Not a lot of people know this, but The Black Windmill is the 30th Michael Caine film I’ve reviewed on this blog, and if you think you know all there is to know about Maurice Mickelwhite, then you’d bloody-well better think again. Caine is one of the most enduring films stars, filming The Great Escaper with Glenda Jackson at the time of writing this, and has been around since well before most of us were born. There are phases to his career, bursts of thrillers, comedy, horror, short hair, long hair, curly hair, fashionability, unfashionability, but he’s never less than watchable. The Black Windmill was seen as a rote thriller back in the day, but a truly rewarding watch for fans of Michael Caine, and director Don Siegel, fresh from his Dirty Harry success. It’s out on blu-ray for the first time in the UK, and easy to recommend.
Originally and unexitingly titled Drabble, based on a novel by Clive Egleton (Seven Days to a Killing), and produced by the Zanuck/Brown duo behind The Sting, The Black Windmill has the taut feel of an Alistair Maclean thriller, and that’s no bad thing. Caine plays Major John Tarrant, a British intelligence officer known for his lack of emotion, or certainly any visual indications of engagement. His son, still a child, is kidnapped by terrorists who seek to use Tarrant as their pawn to extort Tarrant’ superiors, notably Cedric Harper (Donald Pleasance) who just happens to have a half-million in uncut diamonds lying around. Tarrant has to dodge his own men, who fear that he’s staged the kidnapping for his own benefit, while at the same time keeping the real kidnappers in his sights, traveling to a rendezvous in Paris and then back for a final dramatic shootout at the Black Windmill itself in East Sussex…
There’s one brief moment when Caine winks at the audience that seems excisable here; otherwise, the star plays into his strengths with a great performance as a hardened professional not given to outwards shows of anything; he’s a John Wick prototype for sure. Harper remarks how ‘composed’ Tarrant is, but Tarrant responds ‘That’s what you pay me for.’ The personal nature of his mission is intense, but Tarrant always seems human and vulnerable behind his specs. There’s yet another terrific score by the great Roy Budd, John Vernon is always a great villain, there’s funny slams on Kilmarnock and Sean Connery, and Janet Suzman has a great, emotive bit as Tarrant’s wife.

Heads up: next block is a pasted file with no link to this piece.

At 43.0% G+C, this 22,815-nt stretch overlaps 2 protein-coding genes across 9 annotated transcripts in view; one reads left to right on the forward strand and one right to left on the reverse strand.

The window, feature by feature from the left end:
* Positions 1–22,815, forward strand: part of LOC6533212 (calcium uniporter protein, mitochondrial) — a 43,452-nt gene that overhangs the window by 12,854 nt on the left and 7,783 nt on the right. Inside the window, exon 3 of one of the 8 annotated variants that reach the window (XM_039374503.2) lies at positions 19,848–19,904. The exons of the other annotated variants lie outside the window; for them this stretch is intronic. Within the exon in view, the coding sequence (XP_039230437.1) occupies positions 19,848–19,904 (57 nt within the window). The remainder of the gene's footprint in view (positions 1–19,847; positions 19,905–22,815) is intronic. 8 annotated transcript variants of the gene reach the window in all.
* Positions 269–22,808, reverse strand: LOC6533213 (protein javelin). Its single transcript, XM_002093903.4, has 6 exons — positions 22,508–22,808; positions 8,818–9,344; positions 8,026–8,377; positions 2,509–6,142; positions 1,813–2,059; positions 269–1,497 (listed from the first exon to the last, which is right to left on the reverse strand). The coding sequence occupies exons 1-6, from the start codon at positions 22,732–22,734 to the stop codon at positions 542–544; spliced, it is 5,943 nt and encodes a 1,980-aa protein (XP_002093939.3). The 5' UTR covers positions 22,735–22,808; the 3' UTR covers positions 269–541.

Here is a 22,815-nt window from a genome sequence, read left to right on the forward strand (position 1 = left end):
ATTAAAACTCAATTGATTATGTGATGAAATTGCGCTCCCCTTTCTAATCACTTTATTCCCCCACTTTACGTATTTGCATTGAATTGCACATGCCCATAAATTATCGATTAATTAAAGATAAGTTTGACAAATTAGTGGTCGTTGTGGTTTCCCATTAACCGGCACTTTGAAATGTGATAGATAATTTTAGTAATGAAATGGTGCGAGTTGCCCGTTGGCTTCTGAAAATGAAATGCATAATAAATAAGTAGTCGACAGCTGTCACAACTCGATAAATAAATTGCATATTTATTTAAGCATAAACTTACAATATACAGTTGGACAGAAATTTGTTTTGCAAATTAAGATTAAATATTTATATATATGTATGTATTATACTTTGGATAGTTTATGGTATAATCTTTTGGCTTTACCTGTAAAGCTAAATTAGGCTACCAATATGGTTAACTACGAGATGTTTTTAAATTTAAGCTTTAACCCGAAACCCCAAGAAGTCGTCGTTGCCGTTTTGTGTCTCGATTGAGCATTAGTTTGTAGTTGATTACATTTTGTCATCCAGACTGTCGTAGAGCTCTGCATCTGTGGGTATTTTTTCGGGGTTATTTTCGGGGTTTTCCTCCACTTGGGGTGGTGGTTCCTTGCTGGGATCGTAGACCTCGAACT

There’s an edge to Siegel’s work that belies his B movie reputation; by the 70’s, he was a biggest gun for hire on the block, and this handsome, quirky production, his only one in the UK, shows off his pro Hollywood skills. I saw The Black Windmill on a tv screening one Sunday night on BBC1 in the early 1980’s, and thought it had a kick like the vigorous shot-gun finale. Viewing it forty years later on blu-ray, the whole film looks and feels great; if you want to give yourself an old-school viewing treat this Easter, The Black Windmill is thoroughly recommended fare.
This neglected film has a great blu-ray treatment here, with a couple of choice interviews with remaining personnel. Joss Ackland reveals some of the actors’ on-set rivalries, of which there seem to have been many, and also recounts how he turned a pre-stardom Caine down for a production of Alfie at the Mermaid theatre. And cinematographer Ousama Rawi has a good twenty minutes or so to reflect in detail on working with Caine and Siegel, and seems to have a photographic memory for the detail of the production. Both add detail to a great package; as people in the know say, if Michael Caine is going to be in it, you KNOW it’ll be good.
The Black Windmill is out in the UK on blu-ray this week (March 29th 2021). Link below.
Thanks to 101 Films for advanced access to this blu-ray title.